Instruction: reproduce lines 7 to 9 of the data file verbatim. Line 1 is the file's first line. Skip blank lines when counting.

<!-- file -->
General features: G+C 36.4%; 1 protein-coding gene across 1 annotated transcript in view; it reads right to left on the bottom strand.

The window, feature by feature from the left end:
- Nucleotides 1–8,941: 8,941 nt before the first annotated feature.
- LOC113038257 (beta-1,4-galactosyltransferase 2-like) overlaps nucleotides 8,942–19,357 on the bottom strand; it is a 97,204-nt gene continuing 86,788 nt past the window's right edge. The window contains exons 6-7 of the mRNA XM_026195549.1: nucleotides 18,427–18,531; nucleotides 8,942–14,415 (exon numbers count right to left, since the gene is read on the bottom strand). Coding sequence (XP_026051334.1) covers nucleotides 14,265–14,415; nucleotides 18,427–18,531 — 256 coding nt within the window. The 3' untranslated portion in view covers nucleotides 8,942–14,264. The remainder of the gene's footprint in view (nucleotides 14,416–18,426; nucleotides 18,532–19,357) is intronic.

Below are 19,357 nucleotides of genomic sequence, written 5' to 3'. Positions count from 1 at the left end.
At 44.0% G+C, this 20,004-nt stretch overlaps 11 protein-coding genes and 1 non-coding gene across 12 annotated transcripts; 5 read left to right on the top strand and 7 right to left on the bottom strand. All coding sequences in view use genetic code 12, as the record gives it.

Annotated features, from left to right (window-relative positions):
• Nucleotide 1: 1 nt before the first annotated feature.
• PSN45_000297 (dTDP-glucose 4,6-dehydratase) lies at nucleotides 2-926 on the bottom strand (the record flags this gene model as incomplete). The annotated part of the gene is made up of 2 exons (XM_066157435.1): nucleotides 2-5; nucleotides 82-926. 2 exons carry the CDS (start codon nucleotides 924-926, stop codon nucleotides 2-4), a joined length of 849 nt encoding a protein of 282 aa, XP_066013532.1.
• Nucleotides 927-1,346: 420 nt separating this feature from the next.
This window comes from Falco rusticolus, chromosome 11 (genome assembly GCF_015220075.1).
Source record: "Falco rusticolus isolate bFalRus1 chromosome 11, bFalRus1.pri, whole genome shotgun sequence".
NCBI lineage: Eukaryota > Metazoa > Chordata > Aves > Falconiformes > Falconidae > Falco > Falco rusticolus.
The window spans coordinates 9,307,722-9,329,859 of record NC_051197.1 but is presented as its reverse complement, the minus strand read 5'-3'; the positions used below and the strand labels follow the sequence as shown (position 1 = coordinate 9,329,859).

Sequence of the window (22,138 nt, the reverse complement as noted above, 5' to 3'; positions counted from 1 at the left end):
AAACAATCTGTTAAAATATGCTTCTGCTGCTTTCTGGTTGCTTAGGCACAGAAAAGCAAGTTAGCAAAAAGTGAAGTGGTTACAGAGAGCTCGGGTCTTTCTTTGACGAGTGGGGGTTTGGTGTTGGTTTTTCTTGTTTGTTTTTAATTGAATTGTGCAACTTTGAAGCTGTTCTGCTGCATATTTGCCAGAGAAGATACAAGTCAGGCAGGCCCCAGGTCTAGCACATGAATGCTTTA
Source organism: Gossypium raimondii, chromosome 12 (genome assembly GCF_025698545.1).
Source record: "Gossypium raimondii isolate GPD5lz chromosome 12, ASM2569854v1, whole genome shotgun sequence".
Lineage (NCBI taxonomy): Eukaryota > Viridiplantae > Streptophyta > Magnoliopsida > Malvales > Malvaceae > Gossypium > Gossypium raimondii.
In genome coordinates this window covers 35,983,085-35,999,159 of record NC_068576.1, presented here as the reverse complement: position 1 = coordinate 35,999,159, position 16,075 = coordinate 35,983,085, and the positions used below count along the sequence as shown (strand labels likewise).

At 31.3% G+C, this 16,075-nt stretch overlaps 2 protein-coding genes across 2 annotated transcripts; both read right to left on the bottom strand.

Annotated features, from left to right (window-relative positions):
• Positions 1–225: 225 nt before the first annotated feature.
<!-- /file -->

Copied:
Annotated features, from left to right (window-relative positions):
• Nucleotide 1: 1 nt before the first annotated feature.
• PSN45_000297 (dTDP-glucose 4,6-dehydratase) lies at nucleotides 2-926 on the bottom strand (the record flags this gene model as incomplete). The annotated part of the gene is made up of 2 exons (XM_066157435.1): nucleotides 2-5; nucleotides 82-926. 2 exons carry the CDS (start codon nucleotides 924-926, stop codon nucleotides 2-4), a joined length of 849 nt encoding a protein of 282 aa, XP_066013532.1.